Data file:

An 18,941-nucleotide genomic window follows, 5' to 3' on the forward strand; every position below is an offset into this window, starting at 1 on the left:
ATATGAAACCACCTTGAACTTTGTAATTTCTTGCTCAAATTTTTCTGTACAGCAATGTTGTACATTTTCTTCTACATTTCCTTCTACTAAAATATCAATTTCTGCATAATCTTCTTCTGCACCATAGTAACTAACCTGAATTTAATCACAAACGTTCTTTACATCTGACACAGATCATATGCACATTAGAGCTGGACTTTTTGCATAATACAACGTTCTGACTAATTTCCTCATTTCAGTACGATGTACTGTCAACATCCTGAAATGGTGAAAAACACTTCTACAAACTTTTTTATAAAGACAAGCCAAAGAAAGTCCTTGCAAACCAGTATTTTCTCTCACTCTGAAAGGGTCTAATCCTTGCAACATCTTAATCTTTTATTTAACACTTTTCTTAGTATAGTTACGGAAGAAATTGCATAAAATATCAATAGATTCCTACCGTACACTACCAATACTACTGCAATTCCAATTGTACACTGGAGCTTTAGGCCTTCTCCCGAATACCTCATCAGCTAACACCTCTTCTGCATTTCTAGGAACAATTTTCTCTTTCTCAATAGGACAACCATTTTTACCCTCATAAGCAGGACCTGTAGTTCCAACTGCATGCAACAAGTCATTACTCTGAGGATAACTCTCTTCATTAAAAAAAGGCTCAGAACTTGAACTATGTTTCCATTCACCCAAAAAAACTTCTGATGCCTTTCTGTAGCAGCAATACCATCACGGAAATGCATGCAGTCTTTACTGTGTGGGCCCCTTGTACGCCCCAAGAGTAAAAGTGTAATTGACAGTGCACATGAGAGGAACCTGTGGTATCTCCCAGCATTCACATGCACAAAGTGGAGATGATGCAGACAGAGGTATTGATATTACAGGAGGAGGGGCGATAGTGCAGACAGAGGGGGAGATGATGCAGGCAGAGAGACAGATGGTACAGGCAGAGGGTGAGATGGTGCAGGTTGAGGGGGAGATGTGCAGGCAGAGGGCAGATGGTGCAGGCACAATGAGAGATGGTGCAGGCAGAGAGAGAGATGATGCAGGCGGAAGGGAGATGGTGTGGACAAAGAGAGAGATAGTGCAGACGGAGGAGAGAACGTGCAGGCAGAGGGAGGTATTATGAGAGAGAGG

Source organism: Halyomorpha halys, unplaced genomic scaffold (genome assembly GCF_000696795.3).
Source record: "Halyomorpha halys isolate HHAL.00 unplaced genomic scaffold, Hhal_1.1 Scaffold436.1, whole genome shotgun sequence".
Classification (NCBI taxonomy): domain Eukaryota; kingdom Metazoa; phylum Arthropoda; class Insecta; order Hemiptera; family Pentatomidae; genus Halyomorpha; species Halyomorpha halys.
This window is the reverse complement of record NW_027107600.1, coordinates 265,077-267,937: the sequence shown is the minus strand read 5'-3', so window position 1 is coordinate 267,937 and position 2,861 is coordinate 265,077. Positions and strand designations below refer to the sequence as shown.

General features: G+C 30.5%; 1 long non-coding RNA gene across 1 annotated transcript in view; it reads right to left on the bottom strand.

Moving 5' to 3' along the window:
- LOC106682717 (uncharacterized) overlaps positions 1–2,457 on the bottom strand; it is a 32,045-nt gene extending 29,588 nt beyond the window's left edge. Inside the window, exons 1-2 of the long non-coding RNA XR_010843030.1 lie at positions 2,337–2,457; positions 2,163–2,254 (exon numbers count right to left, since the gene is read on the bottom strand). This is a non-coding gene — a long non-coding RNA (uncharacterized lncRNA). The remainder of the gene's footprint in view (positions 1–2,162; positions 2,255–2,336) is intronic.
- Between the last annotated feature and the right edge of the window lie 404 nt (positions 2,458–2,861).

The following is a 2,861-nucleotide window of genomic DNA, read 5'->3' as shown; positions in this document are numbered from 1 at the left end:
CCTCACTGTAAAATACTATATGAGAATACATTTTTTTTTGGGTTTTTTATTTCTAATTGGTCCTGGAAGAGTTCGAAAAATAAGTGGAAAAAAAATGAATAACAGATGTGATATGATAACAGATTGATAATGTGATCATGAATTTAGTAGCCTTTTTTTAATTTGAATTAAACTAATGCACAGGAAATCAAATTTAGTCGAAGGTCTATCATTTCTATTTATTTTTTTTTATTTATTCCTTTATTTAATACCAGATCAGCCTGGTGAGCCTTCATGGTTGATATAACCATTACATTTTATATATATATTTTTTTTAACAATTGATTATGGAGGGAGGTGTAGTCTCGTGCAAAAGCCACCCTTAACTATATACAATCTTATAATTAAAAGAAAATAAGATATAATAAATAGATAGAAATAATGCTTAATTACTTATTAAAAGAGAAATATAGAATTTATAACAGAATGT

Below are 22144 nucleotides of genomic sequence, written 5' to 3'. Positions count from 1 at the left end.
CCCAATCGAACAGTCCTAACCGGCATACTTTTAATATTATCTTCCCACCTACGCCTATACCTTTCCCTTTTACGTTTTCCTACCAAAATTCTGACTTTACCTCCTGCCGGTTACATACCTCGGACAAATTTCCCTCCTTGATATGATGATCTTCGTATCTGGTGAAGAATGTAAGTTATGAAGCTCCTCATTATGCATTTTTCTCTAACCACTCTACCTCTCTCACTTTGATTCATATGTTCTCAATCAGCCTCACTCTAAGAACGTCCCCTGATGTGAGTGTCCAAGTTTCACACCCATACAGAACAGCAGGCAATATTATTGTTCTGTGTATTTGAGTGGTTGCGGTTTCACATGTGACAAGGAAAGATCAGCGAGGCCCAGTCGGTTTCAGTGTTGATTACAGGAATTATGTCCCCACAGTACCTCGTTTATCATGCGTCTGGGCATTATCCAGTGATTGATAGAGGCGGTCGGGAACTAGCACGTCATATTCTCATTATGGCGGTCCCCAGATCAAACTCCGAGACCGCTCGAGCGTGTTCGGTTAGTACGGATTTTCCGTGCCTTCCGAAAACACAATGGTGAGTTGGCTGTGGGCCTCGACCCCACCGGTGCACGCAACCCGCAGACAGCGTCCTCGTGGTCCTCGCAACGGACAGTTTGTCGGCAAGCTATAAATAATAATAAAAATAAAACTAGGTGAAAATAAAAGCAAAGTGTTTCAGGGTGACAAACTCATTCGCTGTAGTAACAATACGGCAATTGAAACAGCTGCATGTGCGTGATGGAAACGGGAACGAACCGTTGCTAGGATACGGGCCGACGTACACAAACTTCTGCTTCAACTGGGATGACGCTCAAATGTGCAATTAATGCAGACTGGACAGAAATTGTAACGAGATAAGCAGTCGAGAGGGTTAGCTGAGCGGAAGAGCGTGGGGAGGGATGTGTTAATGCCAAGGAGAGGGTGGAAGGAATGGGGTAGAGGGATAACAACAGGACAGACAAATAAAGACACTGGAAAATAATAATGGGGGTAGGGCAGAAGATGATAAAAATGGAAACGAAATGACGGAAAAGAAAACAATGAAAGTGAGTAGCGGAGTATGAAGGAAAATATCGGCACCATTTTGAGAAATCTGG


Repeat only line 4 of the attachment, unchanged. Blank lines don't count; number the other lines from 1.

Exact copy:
Source record: "Halyomorpha halys isolate HHAL.00 unplaced genomic scaffold, Hhal_1.1 Scaffold436.1, whole genome shotgun sequence".